JP Morgan expects Brent Crude to hit $85 a barrel over the next six months—with a spike to $90 likely—as the investment bank raised its oil price projections to reflect expectations of more Iranian oil barrels coming off the market when U.S. sanctions on Iran return in early November.
In its latest note, JP Morgan raised its Brent Crude forecast to $85 over the next six months, up from a previous forecast in the low $60s, expecting the Trump Administration to be tougher on Iranian sanctions than previous administrations. According to JP Morgan, a spike of Brent to $90 is likely, the analysts said in a note, as carried by Business Insider.
The investment bank now sees the U.S. sanctions cutting Iran’s oil exports by 1.5 million bpd due to the tougher U.S. policies on Iranian oil customers as they succumb to U.S. pressure and cut off oil trading with Iran, and it sees the U.S. Administration less likely to grant waivers to Iranian oil buyers.
“The main driver of this revision is a higher estimate of how much Iranian crude exports might decline due to multi-country respect for US sanctions that should come into effect on November 4th,” JP Morgan said in the note.
The U.S. equity market resilience and the strong economy could embolden U.S. President Donald Trump on all fronts, including NAFTA negotiations, tariffs, and Iran, according to JP Morgan analysts. The result of this overconfidence would be a risk of “a major miscalculation from sanctions that are tough to calibrate,” according to the investment bank. Related: How The Sahara Could Power The Entire World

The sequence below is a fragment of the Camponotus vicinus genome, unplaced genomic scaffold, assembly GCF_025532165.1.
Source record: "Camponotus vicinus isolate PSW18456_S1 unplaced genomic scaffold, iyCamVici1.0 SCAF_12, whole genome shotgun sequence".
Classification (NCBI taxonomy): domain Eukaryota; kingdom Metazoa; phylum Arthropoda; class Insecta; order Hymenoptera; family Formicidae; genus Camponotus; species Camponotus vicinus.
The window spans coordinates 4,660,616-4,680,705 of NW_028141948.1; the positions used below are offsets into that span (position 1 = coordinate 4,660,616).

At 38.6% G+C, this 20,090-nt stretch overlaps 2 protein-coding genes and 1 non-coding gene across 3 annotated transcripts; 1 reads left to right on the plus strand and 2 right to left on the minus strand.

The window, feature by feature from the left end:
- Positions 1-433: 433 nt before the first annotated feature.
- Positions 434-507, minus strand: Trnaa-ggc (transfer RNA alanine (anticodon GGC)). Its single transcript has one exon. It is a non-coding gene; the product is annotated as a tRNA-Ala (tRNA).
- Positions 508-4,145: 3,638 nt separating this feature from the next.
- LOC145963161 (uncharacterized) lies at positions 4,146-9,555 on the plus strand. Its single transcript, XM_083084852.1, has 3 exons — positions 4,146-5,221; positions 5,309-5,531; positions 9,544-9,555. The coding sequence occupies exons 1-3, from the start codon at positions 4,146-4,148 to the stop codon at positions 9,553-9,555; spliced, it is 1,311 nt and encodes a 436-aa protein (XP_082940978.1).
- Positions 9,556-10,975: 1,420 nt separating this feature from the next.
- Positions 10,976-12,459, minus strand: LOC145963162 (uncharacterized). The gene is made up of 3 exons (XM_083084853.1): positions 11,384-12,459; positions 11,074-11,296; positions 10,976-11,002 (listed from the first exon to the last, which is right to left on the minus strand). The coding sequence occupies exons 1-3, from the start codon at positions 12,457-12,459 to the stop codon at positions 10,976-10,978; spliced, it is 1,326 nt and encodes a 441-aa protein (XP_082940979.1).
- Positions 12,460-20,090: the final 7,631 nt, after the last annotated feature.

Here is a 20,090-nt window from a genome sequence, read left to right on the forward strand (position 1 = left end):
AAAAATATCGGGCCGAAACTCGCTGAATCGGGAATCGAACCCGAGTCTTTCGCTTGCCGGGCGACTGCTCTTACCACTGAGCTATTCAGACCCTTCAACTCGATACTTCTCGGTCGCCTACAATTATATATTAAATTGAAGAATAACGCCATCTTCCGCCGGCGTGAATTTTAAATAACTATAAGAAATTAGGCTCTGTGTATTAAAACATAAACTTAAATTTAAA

While initial estimates of Iranian oil export losses were closer to 500,000 bpd, now more analysts are expecting that the losses could be higher than 1 million bpd.
The market will lose “well over 1 million” bpd from Iran with the sanctions, and “that can’t be made up,” John Kilduff of Again Capital told CNBC earlier this month, expecting WTI Crude prices at the end of this year at $85 to $90, and Brent Crude at $95 to $100.
RBC Capital Markets expects the losses of Iranian oil to exceed 1.2 million bpd in the first quarter of 2019, and Iran’s reaction to the U.S. sanctions in November could lead to some sort of “unintended military escalation,” which the markets are currently underestimating.
By Tsvetana Paraskova for Oilprice.com
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